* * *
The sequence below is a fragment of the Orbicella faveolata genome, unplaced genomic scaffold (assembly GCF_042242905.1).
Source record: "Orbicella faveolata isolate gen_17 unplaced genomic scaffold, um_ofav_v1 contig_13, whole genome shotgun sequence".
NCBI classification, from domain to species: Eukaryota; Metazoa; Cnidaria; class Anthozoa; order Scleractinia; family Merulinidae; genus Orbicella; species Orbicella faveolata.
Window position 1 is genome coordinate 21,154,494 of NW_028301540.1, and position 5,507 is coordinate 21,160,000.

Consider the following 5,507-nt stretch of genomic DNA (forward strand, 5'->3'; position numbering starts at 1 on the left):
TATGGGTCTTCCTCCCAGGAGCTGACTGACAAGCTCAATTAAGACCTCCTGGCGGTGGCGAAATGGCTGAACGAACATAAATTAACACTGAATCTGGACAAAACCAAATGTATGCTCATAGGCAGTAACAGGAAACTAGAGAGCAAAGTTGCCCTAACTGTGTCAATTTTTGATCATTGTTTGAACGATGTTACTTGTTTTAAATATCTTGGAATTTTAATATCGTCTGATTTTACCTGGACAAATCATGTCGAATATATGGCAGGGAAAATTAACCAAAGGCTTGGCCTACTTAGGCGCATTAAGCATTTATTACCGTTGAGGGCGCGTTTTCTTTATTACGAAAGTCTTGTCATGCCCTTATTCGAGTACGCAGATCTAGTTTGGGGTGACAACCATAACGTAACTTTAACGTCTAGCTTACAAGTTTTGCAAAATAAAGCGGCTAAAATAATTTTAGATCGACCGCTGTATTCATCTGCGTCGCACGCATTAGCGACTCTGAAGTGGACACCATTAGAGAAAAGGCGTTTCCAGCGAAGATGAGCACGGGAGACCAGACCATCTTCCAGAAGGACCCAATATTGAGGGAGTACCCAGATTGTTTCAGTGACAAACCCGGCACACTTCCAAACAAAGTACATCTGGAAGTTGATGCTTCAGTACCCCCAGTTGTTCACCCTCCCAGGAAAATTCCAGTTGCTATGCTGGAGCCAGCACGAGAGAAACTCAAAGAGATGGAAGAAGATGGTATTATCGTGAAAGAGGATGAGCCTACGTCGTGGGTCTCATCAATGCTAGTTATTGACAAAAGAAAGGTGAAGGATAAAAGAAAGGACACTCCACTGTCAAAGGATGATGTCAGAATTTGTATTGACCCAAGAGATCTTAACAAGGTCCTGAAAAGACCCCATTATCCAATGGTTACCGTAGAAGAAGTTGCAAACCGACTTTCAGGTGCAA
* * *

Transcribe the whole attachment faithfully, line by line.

The sequence below is a fragment of the Orbicella faveolata genome, unplaced genomic scaffold (assembly GCF_042242905.1).
Source record: "Orbicella faveolata isolate gen_17 unplaced genomic scaffold, um_ofav_v1 contig_13, whole genome shotgun sequence".
NCBI classification, from domain to species: Eukaryota; Metazoa; Cnidaria; class Anthozoa; order Scleractinia; family Merulinidae; genus Orbicella; species Orbicella faveolata.
Window position 1 is genome coordinate 21,154,494 of NW_028301540.1, and position 5,507 is coordinate 21,160,000.

Consider the following 5,507-nt stretch of genomic DNA (forward strand, 5'->3'; position numbering starts at 1 on the left):
TATGGGTCTTCCTCCCAGGAGCTGACTGACAAGCTCAATTAAGACCTCCTGGCGGTGGCGAAATGGCTGAACGAACATAAATTAACACTGAATCTGGACAAAACCAAATGTATGCTCATAGGCAGTAACAGGAAACTAGAGAGCAAAGTTGCCCTAACTGTGTCAATTTTTGATCATTGTTTGAACGATGTTACTTGTTTTAAATATCTTGGAATTTTAATATCGTCTGATTTTACCTGGACAAATCATGTCGAATATATGGCAGGGAAAATTAACCAAAGGCTTGGCCTACTTAGGCGCATTAAGCATTTATTACCGTTGAGGGCGCGTTTTCTTTATTACGAAAGTCTTGTCATGCCCTTATTCGAGTACGCAGATCTAGTTTGGGGTGACAACCATAACGTAACTTTAACGTCTAGCTTACAAGTTTTGCAAAATAAAGCGGCTAAAATAATTTTAGATCGACCGCTGTATTCATCTGCGTCGCACGCATTAGCGACTCTGAAGTGGACACCATTAGAGAAAAGGCGTTTCCAGCGAAGATGAGCACGGGAGACCAGACCATCTTCCAGAAGGACCCAATATTGAGGGAGTACCCAGATTGTTTCAGTGACAAACCCGGCACACTTCCAAACAAAGTACATCTGGAAGTTGATGCTTCAGTACCCCCAGTTGTTCACCCTCCCAGGAAAATTCCAGTTGCTATGCTGGAGCCAGCACGAGAGAAACTCAAAGAGATGGAAGAAGATGGTATTATCGTGAAAGAGGATGAGCCTACGTCGTGGGTCTCATCAATGCTAGTTATTGACAAAAGAAAGGTGAAGGATAAAAGAAAGGACACTCCACTGTCAAAGGATGATGTCAGAATTTGTATTGACCCAAGAGATCTTAACAAGGTCCTGAAAAGACCCCATTATCCAATGGTTACCGTAGAAGAAGTTGCAAACCGACTTTCAGGTGCAA